The Coyotes will be without captain Shane Doan this week when they visit Buffalo. He’s been out since Dec. 4 with a mysterious illness, which Phoenix has finally defined as Rocky Mountain spotted fever.
According to the Mayo Clinic, it’s a tick-borne bacterial disease that affects the cells in the lining of your blood vessels. It makes the vessels leak, which can cause serious damage to internal organs, especially the kidneys. Antibiotics can take care of it, but it’s lethal if untreated.
“It’s certainly not to the point that we’re worried that he’ll never return,” GM Don Maloney said. “There’s an uncertainty of how long it’s going to take him, and that’s why it’s hard to describe it because ideally you’d like to say after the holidays, another week or 10 days of rest, he’ll be ready to go. But that may not be the case. It could very well take weeks and weeks and weeks. We just don’t know.”
It’s good to be good
Patrick Kane is one of five players reaping the benefits of being a star. The Blackhawks forward is using new skates and equipment from Bauer that are lighter than anything else out there. The skates weigh a half-pound less than other models, and the carbon composite blade holders are customized to the users’ skating style.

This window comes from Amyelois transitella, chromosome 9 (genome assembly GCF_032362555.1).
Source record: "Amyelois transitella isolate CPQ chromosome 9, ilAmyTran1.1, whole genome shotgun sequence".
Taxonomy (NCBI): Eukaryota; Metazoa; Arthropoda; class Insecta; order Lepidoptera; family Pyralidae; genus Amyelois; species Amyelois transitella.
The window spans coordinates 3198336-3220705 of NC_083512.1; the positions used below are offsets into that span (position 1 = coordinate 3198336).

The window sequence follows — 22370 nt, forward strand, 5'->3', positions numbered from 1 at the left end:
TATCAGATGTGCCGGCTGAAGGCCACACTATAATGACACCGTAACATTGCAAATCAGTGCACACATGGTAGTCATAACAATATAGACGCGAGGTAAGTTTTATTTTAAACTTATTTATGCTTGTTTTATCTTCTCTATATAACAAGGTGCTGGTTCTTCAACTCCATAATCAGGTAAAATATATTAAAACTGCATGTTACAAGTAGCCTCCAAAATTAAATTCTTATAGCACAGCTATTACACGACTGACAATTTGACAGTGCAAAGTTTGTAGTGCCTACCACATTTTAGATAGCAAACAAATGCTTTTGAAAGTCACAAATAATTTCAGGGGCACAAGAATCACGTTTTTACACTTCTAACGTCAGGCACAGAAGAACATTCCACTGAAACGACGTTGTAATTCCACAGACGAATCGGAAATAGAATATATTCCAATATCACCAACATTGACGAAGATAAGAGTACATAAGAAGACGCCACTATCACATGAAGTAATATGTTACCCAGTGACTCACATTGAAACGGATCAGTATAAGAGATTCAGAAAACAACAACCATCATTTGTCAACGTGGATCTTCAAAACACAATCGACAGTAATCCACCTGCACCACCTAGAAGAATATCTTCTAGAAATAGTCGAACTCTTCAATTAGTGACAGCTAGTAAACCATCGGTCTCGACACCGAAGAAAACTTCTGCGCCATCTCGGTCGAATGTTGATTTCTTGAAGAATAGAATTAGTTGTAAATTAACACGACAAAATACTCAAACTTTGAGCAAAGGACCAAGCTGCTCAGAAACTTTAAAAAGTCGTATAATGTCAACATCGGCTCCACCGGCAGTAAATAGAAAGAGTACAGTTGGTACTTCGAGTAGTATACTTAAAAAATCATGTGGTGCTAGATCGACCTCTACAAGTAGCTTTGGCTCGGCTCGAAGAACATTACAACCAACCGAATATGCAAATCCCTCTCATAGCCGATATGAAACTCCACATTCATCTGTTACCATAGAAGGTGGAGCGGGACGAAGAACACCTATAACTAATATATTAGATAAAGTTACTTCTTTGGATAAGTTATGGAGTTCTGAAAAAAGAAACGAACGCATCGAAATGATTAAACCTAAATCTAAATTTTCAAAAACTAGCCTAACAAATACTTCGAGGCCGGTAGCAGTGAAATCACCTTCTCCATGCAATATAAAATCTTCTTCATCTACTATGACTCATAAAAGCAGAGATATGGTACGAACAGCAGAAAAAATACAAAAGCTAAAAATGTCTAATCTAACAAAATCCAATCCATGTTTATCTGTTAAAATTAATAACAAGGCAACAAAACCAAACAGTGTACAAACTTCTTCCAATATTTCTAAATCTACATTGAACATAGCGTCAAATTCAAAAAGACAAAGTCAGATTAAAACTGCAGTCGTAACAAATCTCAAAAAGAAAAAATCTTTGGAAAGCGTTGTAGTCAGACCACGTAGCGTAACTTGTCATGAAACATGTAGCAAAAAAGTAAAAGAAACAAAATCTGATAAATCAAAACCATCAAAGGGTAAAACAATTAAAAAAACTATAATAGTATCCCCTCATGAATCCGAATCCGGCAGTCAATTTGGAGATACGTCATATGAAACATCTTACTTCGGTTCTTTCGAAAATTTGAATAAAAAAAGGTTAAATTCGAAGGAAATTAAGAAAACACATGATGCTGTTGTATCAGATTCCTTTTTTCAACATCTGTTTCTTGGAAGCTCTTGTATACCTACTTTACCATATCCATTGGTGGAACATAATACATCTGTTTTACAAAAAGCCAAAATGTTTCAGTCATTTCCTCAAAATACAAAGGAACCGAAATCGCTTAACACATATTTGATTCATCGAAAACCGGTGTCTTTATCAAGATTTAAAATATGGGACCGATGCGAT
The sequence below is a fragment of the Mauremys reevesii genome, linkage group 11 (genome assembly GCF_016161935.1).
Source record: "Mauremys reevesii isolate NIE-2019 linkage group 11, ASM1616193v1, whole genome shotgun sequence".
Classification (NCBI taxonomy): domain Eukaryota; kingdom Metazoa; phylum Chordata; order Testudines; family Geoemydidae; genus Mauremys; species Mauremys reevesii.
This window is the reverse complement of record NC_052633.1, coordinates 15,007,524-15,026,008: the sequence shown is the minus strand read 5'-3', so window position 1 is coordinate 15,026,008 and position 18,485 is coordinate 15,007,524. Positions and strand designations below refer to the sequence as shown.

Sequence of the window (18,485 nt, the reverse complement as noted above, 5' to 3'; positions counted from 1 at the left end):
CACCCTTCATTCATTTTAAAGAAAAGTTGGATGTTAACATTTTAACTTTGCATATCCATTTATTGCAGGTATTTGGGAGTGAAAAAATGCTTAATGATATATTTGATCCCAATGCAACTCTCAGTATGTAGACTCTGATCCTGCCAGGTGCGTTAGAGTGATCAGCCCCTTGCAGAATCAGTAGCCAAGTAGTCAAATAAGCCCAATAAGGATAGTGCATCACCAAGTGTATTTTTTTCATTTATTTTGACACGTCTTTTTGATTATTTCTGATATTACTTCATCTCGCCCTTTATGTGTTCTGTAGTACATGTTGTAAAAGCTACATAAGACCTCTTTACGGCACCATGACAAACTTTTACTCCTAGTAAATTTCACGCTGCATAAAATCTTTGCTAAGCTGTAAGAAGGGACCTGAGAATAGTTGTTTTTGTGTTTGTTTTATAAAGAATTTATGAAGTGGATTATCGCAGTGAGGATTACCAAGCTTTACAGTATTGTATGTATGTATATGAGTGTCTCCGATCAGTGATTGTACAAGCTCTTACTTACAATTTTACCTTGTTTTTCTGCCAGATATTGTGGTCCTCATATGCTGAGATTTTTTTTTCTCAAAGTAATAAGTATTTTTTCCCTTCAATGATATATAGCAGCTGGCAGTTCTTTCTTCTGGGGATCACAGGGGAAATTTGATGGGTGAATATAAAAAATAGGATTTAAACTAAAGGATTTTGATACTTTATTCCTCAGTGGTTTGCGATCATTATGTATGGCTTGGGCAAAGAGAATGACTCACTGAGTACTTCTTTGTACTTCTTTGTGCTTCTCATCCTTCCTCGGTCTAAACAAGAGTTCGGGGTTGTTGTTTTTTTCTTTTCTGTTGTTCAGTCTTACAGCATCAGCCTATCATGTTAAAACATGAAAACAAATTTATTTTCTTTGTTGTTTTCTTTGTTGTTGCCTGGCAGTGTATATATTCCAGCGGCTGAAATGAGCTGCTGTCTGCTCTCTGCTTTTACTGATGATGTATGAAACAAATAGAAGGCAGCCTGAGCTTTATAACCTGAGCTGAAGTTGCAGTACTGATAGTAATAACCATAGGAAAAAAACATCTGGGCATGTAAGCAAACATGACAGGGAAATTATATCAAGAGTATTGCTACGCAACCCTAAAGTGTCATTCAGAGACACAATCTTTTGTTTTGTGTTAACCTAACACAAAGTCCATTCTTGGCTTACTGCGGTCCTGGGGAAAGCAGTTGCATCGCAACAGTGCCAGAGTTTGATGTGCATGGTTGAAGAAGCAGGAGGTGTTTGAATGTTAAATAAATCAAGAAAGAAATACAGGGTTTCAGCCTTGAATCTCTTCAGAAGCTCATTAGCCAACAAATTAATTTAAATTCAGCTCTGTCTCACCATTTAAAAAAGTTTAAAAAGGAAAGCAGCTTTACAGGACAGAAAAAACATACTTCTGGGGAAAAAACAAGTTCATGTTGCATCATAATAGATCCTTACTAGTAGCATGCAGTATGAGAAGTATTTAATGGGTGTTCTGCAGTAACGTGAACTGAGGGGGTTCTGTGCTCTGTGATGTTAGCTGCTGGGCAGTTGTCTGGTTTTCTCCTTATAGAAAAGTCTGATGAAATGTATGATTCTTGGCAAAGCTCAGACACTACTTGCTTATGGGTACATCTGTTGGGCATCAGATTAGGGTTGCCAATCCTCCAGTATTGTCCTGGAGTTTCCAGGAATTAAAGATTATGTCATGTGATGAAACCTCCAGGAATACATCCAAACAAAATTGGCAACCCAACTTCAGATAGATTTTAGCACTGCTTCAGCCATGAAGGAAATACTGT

“You fall in love with them right away,” Kane said. “As far as turning and skating, you feel like they’re like a lot quicker.”
The only skaters who have the gear are Kane, teammate Jonathan Toews, Washington’s Alex Ovechkin and Nicklas Backstrom, and Philadelphia’s Claude Giroux. While more NHL players might get to use the equipment, the public will not.
“This would be cost prohibitive for the consumer,” said Steve Jones, Bauer’s director of global marketing and brand strategy. “This is not something we’d like to market to the masses.”
On the fly
• What does a league-leading save percentage of .941 get you? A spot on the bench. The Kings’ Ben Scrivens has watched as Martin Jones became the third goaltender in history to win his first seven games.
• Nathan Horton, who left Boston for a seven-year, $37.1 million deal with Columbus, could make his Blue Jackets debut after Christmas. He had shoulder surgery in July.
• Minnesota’s Josh Harding, who is 18-5-3 with an NHL-best 1.51 goals-against average, is expected to return to the crease after the holiday break. He left the Wild for three games to alter his multiple sclerosis treatment.
• The below-average Ottawa Senators could begin making moves soon. “I’m not as quick to pull the trigger maybe as I should be sometimes,” GM Bryan Murray said. “There is a frustration here where you’d like to rock the boat somehow, and maybe that’s what will happen after the Christmas break.”